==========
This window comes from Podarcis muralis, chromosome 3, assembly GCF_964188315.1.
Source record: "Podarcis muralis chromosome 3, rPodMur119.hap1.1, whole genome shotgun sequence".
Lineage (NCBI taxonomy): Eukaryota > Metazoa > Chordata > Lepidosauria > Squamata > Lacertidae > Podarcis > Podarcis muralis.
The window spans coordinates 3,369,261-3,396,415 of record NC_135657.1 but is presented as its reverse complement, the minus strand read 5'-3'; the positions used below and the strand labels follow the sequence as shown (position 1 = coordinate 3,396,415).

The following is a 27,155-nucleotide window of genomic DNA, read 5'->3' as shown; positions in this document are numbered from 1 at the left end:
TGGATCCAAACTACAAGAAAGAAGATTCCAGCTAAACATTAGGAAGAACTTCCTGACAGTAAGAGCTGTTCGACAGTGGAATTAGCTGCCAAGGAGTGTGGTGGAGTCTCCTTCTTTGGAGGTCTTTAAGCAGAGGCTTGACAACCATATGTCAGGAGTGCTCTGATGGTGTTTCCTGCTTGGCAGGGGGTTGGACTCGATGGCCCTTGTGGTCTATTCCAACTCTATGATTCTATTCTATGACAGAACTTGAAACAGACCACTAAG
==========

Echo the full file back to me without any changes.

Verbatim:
This window comes from Podarcis muralis, chromosome 3, assembly GCF_964188315.1.
Source record: "Podarcis muralis chromosome 3, rPodMur119.hap1.1, whole genome shotgun sequence".
Lineage (NCBI taxonomy): Eukaryota > Metazoa > Chordata > Lepidosauria > Squamata > Lacertidae > Podarcis > Podarcis muralis.
The window spans coordinates 3,369,261-3,396,415 of record NC_135657.1 but is presented as its reverse complement, the minus strand read 5'-3'; the positions used below and the strand labels follow the sequence as shown (position 1 = coordinate 3,396,415).

The following is a 27,155-nucleotide window of genomic DNA, read 5'->3' as shown; positions in this document are numbered from 1 at the left end:
TGGATCCAAACTACAAGAAAGAAGATTCCAGCTAAACATTAGGAAGAACTTCCTGACAGTAAGAGCTGTTCGACAGTGGAATTAGCTGCCAAGGAGTGTGGTGGAGTCTCCTTCTTTGGAGGTCTTTAAGCAGAGGCTTGACAACCATATGTCAGGAGTGCTCTGATGGTGTTTCCTGCTTGGCAGGGGGTTGGACTCGATGGCCCTTGTGGTCTATTCCAACTCTATGATTCTATTCTATGACAGAACTTGAAACAGACCACTAAG